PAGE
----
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Maya in Long Beach: Hot Latin colors, cool ocean views

The luxury boutique waterfront hotel is designed to the nines, but room and restaurant service is lacking.

September 13, 2009|Valli Herman

Boutique hotels show up in all kinds of places these days. Even Long Beach, a city known for its dockworkers and busy commercial port, now can boast that it has its own hip hotel, complete with a lively restaurant and bar, jazzy design and lots of water views. Though the hotel is long on looks, it can sometimes run short on service.

In early July, the former Coast Long Beach Hotel reopened as the Hotel Maya, one of four new high-design hotels that operator Joie de Vivre plans to debut this year in Southern California.

The 199 guest-room hotel is a clever and contemporary fusion of Mediterranean and Latin themes, delivered with a mix of hot colors, rich textures and inviting public spaces. The exterior partitions of the free-standing hotel buildings are painted bougainvillea magenta, and hand-carved wooden doors and metal-mesh lampshades provide texture and drama to what was once a blah decor.

My bay-view room with two queen beds cost $249 a night on a Saturday, much less than most boutique waterfront hotels charge but a jump above the starting rate of $159 weekdays. Sitting in the vivid yellow deck chair on my room's balcony, I could look out to downtown Long Beach or over to the nearby Queen Mary, arriving cruise ships and the enormous cranes at the Port of Long Beach.

The Maya aims to be a lot of things, including the city's first full-service, luxury boutique hotel -- one with a waterfront ballroom too. During my one-night stay in early August, however, the service was far less than "full," and my experience was compromised by airheaded oversights. Service in the rooms and restaurant was slow and awkward. And my ground-floor room had ants.

Still, the place has loads of potential, and not just for the ants.

"We wanted to create something that felt like a cool, modern Latin American resort," said Long Beach native Chip Conley, the founder of Joie de Vivre Hotels. The ever-upbeat Conley sees the recession as an opportunity for his new property to attract budget-minded travelers who crave a local getaway with an exotic, foreign feel.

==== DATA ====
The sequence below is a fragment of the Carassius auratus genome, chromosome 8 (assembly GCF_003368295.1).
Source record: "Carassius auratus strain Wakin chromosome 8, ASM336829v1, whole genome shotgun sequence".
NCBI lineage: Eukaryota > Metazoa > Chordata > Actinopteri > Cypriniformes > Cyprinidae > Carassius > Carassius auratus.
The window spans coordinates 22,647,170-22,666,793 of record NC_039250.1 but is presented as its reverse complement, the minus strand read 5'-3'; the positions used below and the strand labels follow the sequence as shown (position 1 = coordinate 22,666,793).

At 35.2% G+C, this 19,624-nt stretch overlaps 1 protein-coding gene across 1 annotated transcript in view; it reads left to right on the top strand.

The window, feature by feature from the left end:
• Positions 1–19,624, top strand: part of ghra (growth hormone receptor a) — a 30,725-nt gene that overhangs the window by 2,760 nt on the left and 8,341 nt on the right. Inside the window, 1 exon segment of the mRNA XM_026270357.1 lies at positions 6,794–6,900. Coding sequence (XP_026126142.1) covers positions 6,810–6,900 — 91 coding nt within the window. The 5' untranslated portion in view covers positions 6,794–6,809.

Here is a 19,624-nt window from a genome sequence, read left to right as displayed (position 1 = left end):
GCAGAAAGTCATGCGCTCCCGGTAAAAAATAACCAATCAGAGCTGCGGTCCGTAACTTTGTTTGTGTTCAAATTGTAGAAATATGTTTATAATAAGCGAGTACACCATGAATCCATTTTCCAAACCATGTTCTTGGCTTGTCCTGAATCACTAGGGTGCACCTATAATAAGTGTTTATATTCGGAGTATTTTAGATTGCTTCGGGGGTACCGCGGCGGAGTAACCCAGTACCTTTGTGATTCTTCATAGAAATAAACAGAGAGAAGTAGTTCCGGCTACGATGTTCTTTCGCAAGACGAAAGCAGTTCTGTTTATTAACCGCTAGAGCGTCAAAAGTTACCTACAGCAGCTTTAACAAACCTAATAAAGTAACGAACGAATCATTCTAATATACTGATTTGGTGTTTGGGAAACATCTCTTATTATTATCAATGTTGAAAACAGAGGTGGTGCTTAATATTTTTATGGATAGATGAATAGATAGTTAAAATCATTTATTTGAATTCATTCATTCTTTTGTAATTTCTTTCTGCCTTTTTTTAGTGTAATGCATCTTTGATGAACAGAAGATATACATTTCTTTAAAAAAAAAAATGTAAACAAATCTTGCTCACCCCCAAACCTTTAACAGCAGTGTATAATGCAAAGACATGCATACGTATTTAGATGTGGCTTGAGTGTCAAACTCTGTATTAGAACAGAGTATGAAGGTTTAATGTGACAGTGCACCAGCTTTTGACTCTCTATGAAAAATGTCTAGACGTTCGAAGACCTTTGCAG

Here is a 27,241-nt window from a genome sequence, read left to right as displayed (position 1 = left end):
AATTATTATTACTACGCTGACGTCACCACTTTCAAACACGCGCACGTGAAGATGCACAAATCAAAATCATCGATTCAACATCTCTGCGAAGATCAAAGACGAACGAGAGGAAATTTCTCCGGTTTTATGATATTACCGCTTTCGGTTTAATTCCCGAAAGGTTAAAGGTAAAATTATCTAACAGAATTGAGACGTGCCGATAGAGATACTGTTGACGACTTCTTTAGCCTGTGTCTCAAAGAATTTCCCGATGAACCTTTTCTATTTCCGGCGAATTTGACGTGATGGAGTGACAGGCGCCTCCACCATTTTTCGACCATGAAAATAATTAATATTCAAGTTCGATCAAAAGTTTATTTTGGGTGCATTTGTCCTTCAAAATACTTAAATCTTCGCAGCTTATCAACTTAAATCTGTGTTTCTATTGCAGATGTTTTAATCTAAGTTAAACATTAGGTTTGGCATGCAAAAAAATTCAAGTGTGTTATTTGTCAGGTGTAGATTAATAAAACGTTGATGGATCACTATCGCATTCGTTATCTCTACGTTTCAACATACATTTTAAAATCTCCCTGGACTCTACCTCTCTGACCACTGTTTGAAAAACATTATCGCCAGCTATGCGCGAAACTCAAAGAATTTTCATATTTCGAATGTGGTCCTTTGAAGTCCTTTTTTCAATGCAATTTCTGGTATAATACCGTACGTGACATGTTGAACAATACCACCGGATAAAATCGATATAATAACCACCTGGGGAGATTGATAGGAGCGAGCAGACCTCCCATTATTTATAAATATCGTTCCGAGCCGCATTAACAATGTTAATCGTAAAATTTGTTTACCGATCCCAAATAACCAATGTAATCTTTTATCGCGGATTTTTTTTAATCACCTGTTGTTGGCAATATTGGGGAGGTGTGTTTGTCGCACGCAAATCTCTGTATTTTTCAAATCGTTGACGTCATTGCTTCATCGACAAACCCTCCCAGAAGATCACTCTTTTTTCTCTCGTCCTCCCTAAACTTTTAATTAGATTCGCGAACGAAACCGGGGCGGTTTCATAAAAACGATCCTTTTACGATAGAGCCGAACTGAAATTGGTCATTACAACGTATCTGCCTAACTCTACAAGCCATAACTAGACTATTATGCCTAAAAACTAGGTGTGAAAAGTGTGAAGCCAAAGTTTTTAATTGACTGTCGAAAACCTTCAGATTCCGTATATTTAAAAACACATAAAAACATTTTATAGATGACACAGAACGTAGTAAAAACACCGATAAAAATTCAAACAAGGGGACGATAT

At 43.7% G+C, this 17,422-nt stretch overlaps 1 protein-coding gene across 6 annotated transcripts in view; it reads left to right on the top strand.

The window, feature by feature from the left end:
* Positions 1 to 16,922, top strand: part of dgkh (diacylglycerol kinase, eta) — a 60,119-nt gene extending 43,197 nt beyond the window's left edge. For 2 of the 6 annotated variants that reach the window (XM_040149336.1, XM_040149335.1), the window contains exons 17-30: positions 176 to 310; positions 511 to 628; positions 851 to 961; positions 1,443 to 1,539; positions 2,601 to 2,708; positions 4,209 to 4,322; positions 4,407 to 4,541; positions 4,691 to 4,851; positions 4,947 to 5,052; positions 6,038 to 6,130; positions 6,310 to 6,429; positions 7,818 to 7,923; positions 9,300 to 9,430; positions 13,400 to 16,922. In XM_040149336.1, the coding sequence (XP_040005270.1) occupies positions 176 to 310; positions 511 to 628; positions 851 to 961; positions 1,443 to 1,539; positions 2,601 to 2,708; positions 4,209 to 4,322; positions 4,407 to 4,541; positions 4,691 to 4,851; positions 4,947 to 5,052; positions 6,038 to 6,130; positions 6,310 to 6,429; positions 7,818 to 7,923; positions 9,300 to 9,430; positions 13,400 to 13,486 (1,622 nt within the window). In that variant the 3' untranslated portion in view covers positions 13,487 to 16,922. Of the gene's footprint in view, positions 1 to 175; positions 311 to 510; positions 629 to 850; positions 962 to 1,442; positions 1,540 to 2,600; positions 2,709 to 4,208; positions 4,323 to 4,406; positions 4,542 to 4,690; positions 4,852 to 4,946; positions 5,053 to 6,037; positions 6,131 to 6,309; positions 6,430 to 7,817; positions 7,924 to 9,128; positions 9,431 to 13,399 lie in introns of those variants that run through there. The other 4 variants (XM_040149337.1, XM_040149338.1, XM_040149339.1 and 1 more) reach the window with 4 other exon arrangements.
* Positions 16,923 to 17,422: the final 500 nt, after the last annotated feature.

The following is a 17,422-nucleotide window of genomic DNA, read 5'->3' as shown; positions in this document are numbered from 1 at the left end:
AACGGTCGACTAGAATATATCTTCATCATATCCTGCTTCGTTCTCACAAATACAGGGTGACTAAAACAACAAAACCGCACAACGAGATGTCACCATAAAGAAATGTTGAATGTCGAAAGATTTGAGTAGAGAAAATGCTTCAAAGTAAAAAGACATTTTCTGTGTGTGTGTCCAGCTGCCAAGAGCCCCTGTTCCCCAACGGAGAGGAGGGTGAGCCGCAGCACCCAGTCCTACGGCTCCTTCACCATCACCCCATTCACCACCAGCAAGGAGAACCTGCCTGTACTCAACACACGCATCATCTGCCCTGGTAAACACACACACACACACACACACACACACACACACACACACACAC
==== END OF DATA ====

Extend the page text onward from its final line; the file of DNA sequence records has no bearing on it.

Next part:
To achieve that goal, the hotel's restaurant, Fuego, offers a nice array of contemporary Latin food and a new Sunday brunch. Best of all, it opens to the water, offering stellar views. At night, the property is transformed into a sensual party spot, illuminated by fire pits and colored spotlights that splash onto exterior walls.

The lushly landscaped 11-acre grounds feature 400 palm trees, grassy lawns and cozy seating areas that are catnip to late-night revelers. The pool's curtained cabanas are elevated within a moat that makes them appear to float. An enormous 35-foot umbrella shades an esplanade where guests gather for twilight cocktails or quiet morning contemplation.

The two-year renovation by the Arya Group of Los Angeles injected personality into seemingly every nook and cranny. Elevator doors are burnished steel, a crystal chandelier hangs in the garden and rusty buoys were cut in half to create oversized fire bowls.

The designers weren't shy with color. The guest rooms have lime-green shutters, patterned orange wallpaper and carpeting, and potted succulents positioned like artwork on the walls. The springy beds overflow with pillows and sapphire blue coverlets. The bathrooms are fun, with black granite tile and orange wallpaper, but the standard-size tubs and pedestal sinks aren't the stuff of luxury.

Business travelers will appreciate that the flat-screen TV can be used as a monitor for a laptop and that the wide desk is rigged with plugs and task lighting. Even with these amenities, I couldn't imagine what pre-recession fantasy warranted the daily room rate of $500 posted on my door.

Nearly 70% of the guest rooms have views of the water, skyline or bay; the rest overlook the grounds. Even the meeting rooms received special attention, with floor-to-ceiling erasable white boards and lots of natural light.

A sense of humor pervades the design. Oversized felt "pebble" chairs populate the lobby, which has a dumbwaiter that delivers shots of tequila from the bar one level above.

The renovation project will add another unique element, probably next year, when a barge is converted into a floating swimming pool and deck that will dock within sight of the restaurant.

The hotel is well situated to become a popular destination for families visiting Long Beach attractions. Kids can roam the grounds or ride the easily accessible AquaBus water taxi to Shoreline Village (a touristy collection of shops and restaurants) and the Aquarium of the Pacific.

But the hotel will have to address many service issues if it's to succeed. Ironically, I happened to visit during a press junket for other travel writers. I was recognized and approached by a representative of the hotel's public relations firm. I declined her invitation to join the other reporters (it's a Times policy). She understood that I needed to have an experience that any visitor would have.

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